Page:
This is the 7th in a series of articles I am writing to analyze some common NFL statistics, focusing on how much value they have relative to team wins. I want to acknowledge the work of Brian Burke, Chase Stuart, and even our own Matt Grecco, who inspired this analysis and whose methodologies I have leveraged, as well as Pro Football Reference, Armchair Analysis, NFL.com and the nflSCrapR project as the sources of my data.
I’ll start with a quiz. Since 2000, which Tight End with at least 75 career targets has the highest catch rate?
- A) Tony Gonzalez
- B) Antonio Gates
- C) Rob Gronkowski
- D) Jimmy Graham
- E) Some TE whose last name does not begin with “G”
If you chose “E”, congratulations, you are correct. Catching 77% of all passes thrown his way, the TE with the highest catch rate this century is . . . Jack Doyle.
In fact, no need to limit it to TEs, he has a catch rate higher than any wide receiver. That’s right, Doyle rules catch rate. Unfortunately, he also rules a crap stat.
In a perfect world, where all things are equal, I would have no problem with catch rate, but we don’t live in that world. Instead, we live in a murky, shadow world, where Sense8 warranted a second season and people happily cheer for the Patriots. And in that world, variables beyond a receiver’s control impact his catch rate.
Now, to be fair, all stats suffer from similar “noise”, but catch rate (CR) is particularly susceptible.
Because CR is such a noisy stat, it doesn’t even clear the simple threshold of being moderately related to wins and if a stat isn’t measuring a skill that leads to wins then what is the point? You might as well just track who wins the opening coin toss . . . which I do.
If you read my post on passer rating, then the following data won’t be new to you.
Receiving yards, yards per catch and catch rate aren’t very good stats because they aren’t good descriptors of how games are won (low correlation to wins). Of course, those are the 3 most common receiving metrics in use today, so there’s that (#shadow_world).
On the other hand, Yards Per Target (YPT), which is just receiving yards divided by the number of targets (attempts) is a good stat, but let’s put a pin in that for now.
QBs have variable skill levels and develop different relationships with their receivers that impact CR. Here is a sample of receivers who had at least 100 targets with 2 different QBs.
Catch Rate by QB
|Eddie Royal||Kyle Orton||98||181||54.1%|
|Jeremy Shockey||Eli Manning||206||363||56.7%|
|Kenny Stills||Ryan Tannehill||59||124||47.6%|
|Larry Fitzgerald||Derek Anderson||49||102||48.0%|
|Tony Gonzalez||Tyler Thigpen||74||128||57.8%|
Those are some big, cherry-picked-to-make-a-point, differences. There is probably a lot going on there outside of just the QB, but you get the idea. Without a change in skill, the same receiver can have very different CR numbers under different QBs.
The mere fact that QBs have varying completion rates is evidence of that. In 2017, Drew Brees completed 72% of his passes while DeShone Kizer notched less than 54%.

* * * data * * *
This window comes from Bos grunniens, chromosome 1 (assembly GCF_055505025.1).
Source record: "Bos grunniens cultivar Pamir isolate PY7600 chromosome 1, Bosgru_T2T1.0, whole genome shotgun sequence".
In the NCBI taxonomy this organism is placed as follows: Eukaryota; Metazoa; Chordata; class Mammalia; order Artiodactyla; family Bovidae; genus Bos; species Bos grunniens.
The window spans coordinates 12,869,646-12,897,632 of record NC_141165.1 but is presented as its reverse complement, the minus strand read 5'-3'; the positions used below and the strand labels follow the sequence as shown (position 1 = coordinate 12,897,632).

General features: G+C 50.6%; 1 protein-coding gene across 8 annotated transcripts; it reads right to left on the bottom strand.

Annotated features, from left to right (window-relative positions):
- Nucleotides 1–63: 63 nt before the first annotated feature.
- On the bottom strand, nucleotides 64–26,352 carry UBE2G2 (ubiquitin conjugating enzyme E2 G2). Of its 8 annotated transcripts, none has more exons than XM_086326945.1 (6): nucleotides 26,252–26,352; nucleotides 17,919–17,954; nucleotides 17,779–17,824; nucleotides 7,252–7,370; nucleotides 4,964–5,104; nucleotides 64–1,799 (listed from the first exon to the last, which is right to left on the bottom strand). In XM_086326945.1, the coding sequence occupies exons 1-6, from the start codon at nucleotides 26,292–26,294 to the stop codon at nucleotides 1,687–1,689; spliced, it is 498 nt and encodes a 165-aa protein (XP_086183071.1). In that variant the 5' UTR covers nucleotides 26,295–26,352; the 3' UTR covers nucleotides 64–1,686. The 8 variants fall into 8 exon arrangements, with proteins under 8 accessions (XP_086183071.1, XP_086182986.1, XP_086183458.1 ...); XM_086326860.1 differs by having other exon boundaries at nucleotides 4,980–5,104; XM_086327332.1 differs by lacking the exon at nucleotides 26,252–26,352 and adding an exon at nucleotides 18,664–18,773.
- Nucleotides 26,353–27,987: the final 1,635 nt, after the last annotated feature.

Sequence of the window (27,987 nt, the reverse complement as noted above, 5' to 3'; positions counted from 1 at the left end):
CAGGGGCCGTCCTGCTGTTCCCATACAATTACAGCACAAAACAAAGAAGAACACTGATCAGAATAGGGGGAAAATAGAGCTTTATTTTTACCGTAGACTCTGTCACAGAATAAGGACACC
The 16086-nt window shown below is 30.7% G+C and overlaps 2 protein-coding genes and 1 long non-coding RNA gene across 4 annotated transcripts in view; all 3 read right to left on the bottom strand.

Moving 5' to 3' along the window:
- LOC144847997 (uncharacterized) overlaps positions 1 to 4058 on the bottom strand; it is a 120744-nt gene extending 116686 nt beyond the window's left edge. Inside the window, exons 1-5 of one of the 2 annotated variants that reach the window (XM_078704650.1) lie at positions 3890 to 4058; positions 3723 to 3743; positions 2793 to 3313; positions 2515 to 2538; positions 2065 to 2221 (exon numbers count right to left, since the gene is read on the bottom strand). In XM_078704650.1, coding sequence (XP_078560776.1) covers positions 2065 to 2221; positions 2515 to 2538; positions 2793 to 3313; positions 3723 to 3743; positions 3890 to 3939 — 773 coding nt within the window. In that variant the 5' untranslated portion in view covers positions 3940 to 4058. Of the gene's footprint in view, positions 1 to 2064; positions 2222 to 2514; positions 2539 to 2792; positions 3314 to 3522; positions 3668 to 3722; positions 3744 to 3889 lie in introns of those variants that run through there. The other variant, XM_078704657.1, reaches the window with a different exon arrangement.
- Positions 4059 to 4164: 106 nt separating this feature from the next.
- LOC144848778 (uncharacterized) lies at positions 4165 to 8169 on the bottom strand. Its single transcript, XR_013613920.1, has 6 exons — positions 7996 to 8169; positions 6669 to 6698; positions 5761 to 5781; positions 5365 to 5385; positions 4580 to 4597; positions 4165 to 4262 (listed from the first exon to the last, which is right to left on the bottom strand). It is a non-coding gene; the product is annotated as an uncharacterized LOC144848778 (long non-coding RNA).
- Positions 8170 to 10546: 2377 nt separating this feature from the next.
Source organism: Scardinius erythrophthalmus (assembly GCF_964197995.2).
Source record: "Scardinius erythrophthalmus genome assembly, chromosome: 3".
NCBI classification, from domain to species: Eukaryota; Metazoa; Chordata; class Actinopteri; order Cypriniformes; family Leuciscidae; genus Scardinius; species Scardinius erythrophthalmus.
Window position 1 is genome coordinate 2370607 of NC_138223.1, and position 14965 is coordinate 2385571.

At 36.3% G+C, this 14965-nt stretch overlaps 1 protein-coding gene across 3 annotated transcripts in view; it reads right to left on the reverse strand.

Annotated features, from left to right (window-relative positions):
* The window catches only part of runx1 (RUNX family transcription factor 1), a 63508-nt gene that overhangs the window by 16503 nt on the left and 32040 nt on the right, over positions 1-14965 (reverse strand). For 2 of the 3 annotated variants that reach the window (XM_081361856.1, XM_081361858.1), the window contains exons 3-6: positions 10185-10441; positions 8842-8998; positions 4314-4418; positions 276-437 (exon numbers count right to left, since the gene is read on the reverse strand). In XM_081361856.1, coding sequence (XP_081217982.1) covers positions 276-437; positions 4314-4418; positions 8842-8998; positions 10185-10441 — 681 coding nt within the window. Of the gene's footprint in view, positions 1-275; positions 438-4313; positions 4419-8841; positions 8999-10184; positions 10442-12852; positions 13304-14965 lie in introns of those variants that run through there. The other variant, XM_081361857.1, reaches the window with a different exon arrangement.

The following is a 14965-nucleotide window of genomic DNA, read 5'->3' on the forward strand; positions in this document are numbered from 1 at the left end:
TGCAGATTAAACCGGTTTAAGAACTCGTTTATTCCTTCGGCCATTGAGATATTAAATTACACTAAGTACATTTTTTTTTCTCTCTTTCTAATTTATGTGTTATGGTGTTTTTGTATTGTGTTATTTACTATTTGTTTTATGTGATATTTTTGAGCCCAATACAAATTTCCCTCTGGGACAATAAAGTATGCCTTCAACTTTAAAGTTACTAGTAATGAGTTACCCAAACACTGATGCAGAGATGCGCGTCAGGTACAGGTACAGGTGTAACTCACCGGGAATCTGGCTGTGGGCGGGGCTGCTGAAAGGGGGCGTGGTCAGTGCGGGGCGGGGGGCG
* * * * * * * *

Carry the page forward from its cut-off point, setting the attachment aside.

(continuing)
AIR YARD NOISE
But perhaps the biggest confounding factor of CR is how each receiver is used. Is he running deep routes or is he primarily a check down?
This takes us into the realm of air yards, which is the total distance that a football is thrown past (or short of) the line of scrimmage to the point of reception (or where the reception would have been if incomplete).
The following chart breaks out average NFL catch rate by air yards (aY).
Clearly, length matters.
There is a near perfect linear drop-off in CR the further down the field the receiver is. In fact, the relationship is so strong that statistically speaking, around 98% of the average catch rate is explained by air yards (1), leaving only 2% for other factors . . . like ball pressure (#shadow_world).
Divide a receiver’s total air yards by the number of times he was targeted and you get what we stat nerds call the average depth of target (aDOT). In simpler language, it is the receiver’s average route depth on plays where he is targeted.
I only have air yard data going back to 2009, but since then, of the top 50 TEs by targets, Doyle ranks #1 in catch rate but dead last in average depth of target (4.7yds). That is not a coincidence. He has a high catch rate because he catches short passes.
The bottom line is catch rate is a bad stat and it can’t be used to compare receivers. So, is there a good receiving stat? Well, there’s good news and bad news.
Remember YPT? <imagine the sound of one item being unpinned>. The good news is that yards per target explains wins very well (high correlation) and is predictive of wins. Also, since YPT is just yards per catch multiplied by CR (YPT = rYds/Ctch * Ctch/Tgt), it encompasses all the information of CR as well. Ironically, combining two not so good stats make a single good one (Oooh mathemagic).
The bad news is that YPT it is heavily biased by air yards. When comparing YPTs, Doyle’s wee 6.56 pales in comparison to Gronk’s massive 9.93, primarily because Gronk’s aDOT is about 6 yards longer.